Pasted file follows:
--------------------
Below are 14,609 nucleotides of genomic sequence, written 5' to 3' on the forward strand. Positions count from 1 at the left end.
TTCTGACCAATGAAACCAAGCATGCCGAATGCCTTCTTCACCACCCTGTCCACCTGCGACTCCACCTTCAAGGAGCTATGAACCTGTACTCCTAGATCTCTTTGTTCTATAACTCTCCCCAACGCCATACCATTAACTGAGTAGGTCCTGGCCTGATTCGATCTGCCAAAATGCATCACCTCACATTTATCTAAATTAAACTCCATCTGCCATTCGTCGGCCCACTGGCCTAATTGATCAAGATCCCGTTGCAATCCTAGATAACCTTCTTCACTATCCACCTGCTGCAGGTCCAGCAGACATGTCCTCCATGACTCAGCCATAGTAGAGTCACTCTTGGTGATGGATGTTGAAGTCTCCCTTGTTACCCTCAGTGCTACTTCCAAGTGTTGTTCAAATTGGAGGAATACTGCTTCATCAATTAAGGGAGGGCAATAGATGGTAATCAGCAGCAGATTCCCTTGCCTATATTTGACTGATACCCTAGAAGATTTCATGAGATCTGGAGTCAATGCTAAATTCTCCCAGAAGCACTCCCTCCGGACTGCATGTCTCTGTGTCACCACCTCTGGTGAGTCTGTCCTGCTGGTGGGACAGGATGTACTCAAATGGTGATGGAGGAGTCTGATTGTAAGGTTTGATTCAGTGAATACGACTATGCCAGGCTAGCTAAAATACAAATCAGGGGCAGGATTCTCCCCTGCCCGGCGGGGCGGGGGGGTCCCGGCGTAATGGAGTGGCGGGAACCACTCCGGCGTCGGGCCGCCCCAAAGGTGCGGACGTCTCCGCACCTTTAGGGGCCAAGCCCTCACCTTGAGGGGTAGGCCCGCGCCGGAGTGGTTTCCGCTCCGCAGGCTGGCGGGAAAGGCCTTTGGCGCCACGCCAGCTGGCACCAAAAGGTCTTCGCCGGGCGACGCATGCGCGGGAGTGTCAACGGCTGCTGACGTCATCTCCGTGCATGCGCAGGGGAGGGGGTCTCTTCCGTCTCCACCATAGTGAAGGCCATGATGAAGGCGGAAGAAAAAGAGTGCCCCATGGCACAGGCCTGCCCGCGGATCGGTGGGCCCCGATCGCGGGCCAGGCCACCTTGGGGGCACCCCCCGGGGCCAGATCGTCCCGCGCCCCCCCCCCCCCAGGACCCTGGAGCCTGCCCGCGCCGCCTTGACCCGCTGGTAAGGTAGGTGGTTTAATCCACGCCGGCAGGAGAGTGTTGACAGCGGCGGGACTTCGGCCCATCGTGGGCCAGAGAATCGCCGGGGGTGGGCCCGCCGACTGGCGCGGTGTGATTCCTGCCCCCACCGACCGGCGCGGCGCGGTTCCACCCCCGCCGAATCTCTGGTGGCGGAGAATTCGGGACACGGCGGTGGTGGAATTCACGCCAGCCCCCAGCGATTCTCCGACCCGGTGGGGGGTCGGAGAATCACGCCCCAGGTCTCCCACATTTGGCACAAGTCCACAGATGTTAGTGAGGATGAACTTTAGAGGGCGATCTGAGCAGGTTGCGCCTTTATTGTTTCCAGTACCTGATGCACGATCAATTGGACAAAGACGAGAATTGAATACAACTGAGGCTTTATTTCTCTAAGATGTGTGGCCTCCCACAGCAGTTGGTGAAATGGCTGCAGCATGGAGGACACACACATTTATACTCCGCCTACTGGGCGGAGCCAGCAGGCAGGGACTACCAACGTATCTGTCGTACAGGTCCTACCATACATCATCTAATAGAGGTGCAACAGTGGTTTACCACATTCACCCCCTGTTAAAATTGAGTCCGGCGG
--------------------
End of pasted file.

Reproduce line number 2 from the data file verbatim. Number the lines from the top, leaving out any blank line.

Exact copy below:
TTCTGACCAATGAAACCAAGCATGCCGAATGCCTTCTTCACCACCCTGTCCACCTGCGACTCCACCTTCAAGGAGCTATGAACCTGTACTCCTAGATCTCTTTGTTCTATAACTCTCCCCAACGCCATACCATTAACTGAGTAGGTCCTGGCCTGATTCGATCTGCCAAAATGCATCACCTCACATTTATCTAAATTAAACTCCATCTGCCATTCGTCGGCCCACTGGCCTAATTGATCAAGATCCCGTTGCAATCCTAGATAACCTTCTTCACTATCCACCTGCTGCAGGTCCAGCAGACATGTCCTCCATGACTCAGCCATAGTAGAGTCACTCTTGGTGATGGATGTTGAAGTCTCCCTTGTTACCCTCAGTGCTACTTCCAAGTGTTGTTCAAATTGGAGGAATACTGCTTCATCAATTAAGGGAGGGCAATAGATGGTAATCAGCAGCAGATTCCCTTGCCTATATTTGACTGATACCCTAGAAGATTTCATGAGATCTGGAGTCAATGCTAAATTCTCCCAGAAGCACTCCCTCCGGACTGCATGTCTCTGTGTCACCACCTCTGGTGAGTCTGTCCTGCTGGTGGGACAGGATGTACTCAAATGGTGATGGAGGAGTCTGATTGTAAGGTTTGATTCAGTGAATACGACTATGCCAGGCTAGCTAAAATACAAATCAGGGGCAGGATTCTCCCCTGCCCGGCGGGGCGGGGGGGTCCCGGCGTAATGGAGTGGCGGGAACCACTCCGGCGTCGGGCCGCCCCAAAGGTGCGGACGTCTCCGCACCTTTAGGGGCCAAGCCCTCACCTTGAGGGGTAGGCCCGCGCCGGAGTGGTTTCCGCTCCGCAGGCTGGCGGGAAAGGCCTTTGGCGCCACGCCAGCTGGCACCAAAAGGTCTTCGCCGGGCGACGCATGCGCGGGAGTGTCAACGGCTGCTGACGTCATCTCCGTGCATGCGCAGGGGAGGGGGTCTCTTCCGTCTCCACCATAGTGAAGGCCATGATGAAGGCGGAAGAAAAAGAGTGCCCCATGGCACAGGCCTGCCCGCGGATCGGTGGGCCCCGATCGCGGGCCAGGCCACCTTGGGGGCACCCCCCGGGGCCAGATCGTCCCGCGCCCCCCCCCCCCCAGGACCCTGGAGCCTGCCCGCGCCGCCTTGACCCGCTGGTAAGGTAGGTGGTTTAATCCACGCCGGCAGGAGAGTGTTGACAGCGGCGGGACTTCGGCCCATCGTGGGCCAGAGAATCGCCGGGGGTGGGCCCGCCGACTGGCGCGGTGTGATTCCTGCCCCCACCGACCGGCGCGGCGCGGTTCCACCCCCGCCGAATCTCTGGTGGCGGAGAATTCGGGACACGGCGGTGGTGGAATTCACGCCAGCCCCCAGCGATTCTCCGACCCGGTGGGGGGTCGGAGAATCACGCCCCAGGTCTCCCACATTTGGCACAAGTCCACAGATGTTAGTGAGGATGAACTTTAGAGGGCGATCTGAGCAGGTTGCGCCTTTATTGTTTCCAGTACCTGATGCACGATCAATTGGACAAAGACGAGAATTGAATACAACTGAGGCTTTATTTCTCTAAGATGTGTGGCCTCCCACAGCAGTTGGTGAAATGGCTGCAGCATGGAGGACACACACATTTATACTCCGCCTACTGGGCGGAGCCAGCAGGCAGGGACTACCAACGTATCTGTCGTACAGGTCCTACCATACATCATCTAATAGAGGTGCAACAGTGGTTTACCACATTCACCCCCTGTTAAAATTGAGTCCGGCGG